Some Democrats have sewn on the idea that the State Election Commission has become a partisan body since longtime director Marci Andino was forced out last year. She had angered Republicans by writing a memo to legislative leaders suggesting several changes to state law, including eliminating the witness signature on mail-in ballots. Their concerns were amplified when the reform bill passed by the Legislative Assembly in May said the director could be fired for making public statements “discrediting the merit of a state election law” – which , according to some, could include suggestions for changes to the law.

Although election conspiracies have become a religion on the fringes of the right, conspiracy theories have never been confined to one side of the political spectrum. The Election Commission’s failure to apply clear and ambiguous law in a case the Democratic Party says would have helped Republican candidates could easily fuel the idea on the left that it has become a partisan body. We think not; we tend to believe he was simply negligent – ​​perhaps so obsessed with how to deal with the dispute within the Labor Party that he overlooked a flagrant violation of state law.

But with all those right-wing voters convinced the commission is fraudulent, it can’t afford to be negligent or make other mistakes that will fuel this left-wing narrative. (backslash)

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Times and Democrat. August 23, 2022.

Editorial: SC defies US trend in road deaths

Road deaths in the United States continue to rise, jumping about 7% in the first three months of 2022.

The National Highway Traffic Safety Administration reports 9,560 fatalities, the highest number in the first quarter since 2002. The new estimate comes after a year in which road deaths jumped 10.5% to 42,915 in 2021.

The Biden administration has called the national traffic toll, which has been steadily rising during the pandemic, a “crisis.” But Mothers Against Drunk Driving (MADD) says the government has no plan to deal with “this immediate crisis”.

“We have seen a disturbing lack of commitment to take action to stop the killings on our roads,” MADD said in a statement Aug. 17.

He called for a “return to the fundamentals of dangerous driving law enforcement and pursuing those choices to the fullest extent of the law.”

In South Carolina, long a state with the highest number of per capita road deaths, the SC Department of Public Safety is taking action. As part of the Sober or Slammer enforcement campaign, SCDPS will crack down on impaired driving over Labor Day weekend.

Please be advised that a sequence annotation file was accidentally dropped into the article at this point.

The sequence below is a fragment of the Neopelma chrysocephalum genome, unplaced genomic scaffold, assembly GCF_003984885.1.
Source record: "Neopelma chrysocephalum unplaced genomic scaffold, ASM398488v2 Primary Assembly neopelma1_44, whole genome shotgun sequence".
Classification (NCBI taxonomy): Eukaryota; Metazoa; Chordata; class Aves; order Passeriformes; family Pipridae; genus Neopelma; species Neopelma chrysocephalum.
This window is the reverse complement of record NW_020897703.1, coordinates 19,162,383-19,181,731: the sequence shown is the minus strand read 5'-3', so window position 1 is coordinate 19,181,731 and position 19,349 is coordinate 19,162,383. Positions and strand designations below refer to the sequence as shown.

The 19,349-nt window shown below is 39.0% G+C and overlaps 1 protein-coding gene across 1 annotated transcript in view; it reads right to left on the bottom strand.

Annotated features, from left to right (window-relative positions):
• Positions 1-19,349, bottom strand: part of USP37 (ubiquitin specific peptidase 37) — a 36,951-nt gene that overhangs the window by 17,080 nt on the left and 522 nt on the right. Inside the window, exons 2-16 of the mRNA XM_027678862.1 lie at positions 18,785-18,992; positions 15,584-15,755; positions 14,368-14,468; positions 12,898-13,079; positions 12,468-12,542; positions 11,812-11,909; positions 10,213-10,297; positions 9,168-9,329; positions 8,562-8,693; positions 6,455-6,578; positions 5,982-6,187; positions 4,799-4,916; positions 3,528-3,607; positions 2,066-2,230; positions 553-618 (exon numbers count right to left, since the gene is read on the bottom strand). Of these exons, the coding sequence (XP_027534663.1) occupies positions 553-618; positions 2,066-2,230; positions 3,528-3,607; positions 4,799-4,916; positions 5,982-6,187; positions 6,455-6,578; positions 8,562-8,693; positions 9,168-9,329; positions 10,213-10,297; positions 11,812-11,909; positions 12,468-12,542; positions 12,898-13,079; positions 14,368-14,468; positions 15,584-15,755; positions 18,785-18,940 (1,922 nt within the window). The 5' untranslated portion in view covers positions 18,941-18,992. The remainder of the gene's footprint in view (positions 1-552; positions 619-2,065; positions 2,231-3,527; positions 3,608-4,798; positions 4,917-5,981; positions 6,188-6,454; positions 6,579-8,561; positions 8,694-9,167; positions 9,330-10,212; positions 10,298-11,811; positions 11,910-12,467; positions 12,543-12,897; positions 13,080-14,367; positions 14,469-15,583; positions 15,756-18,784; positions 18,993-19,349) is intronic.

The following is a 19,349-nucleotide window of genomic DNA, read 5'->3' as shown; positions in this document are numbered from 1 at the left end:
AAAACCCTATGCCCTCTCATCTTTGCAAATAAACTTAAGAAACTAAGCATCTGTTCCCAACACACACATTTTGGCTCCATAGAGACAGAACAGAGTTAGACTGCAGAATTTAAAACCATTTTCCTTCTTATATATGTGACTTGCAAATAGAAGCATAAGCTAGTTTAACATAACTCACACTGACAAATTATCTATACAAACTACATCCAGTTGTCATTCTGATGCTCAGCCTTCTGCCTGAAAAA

The holiday weekend caps what law enforcement calls the “100 Deadly Days of Summer,” the period between Memorial Day and Labor Day when traffic fatalities historically spike. In 2021 alone, there were 10 fatal collisions with 12 fatalities in South Carolina over Labor Day weekend.

“A lot of people are trying to take advantage of their last vacation in these last weeks of summer,” said SCDPS director Robert G. Woods IV. “Our soldiers and officers are preparing to ensure that these trips remain safe for everyone traveling on our state’s roads. People can expect to see increased enforcement, especially around popular vacation destinations and high crash rate corridors.

The enforcement effort comes as road deaths in South Carolina have defied the national trend, declining this year from 2021. As of August 16, 631 people had been killed on SC roads compared to 718 the same time in 2021.

“While we are delighted to see a decrease in the number of fatalities compared to last year, we sincerely believe that even one life lost on our roads is too many. That’s why we urge you not to let your guard down as we bring the Deadly 100 Days of Summer to a close,” said South Carolina Highway Patrol Col. Chris Williamson. “The top three things we encourage all drivers to do are drive defensively, obey posted speed limits and designate a sober driver if you plan to drink alcohol.”

One life lost on the roads is indeed too many. But the sad reality is that even though South Carolina shows a decline in road deaths, history indicates that by the end of the year the death toll will be close to 1,000. is 1,000 lives.

Anything law enforcement can do to help curb the carnage is needed.

As NHTSA Administrator Steve Cliff said in a statement, “Now is the time for all states to redouble their efforts on road safety.”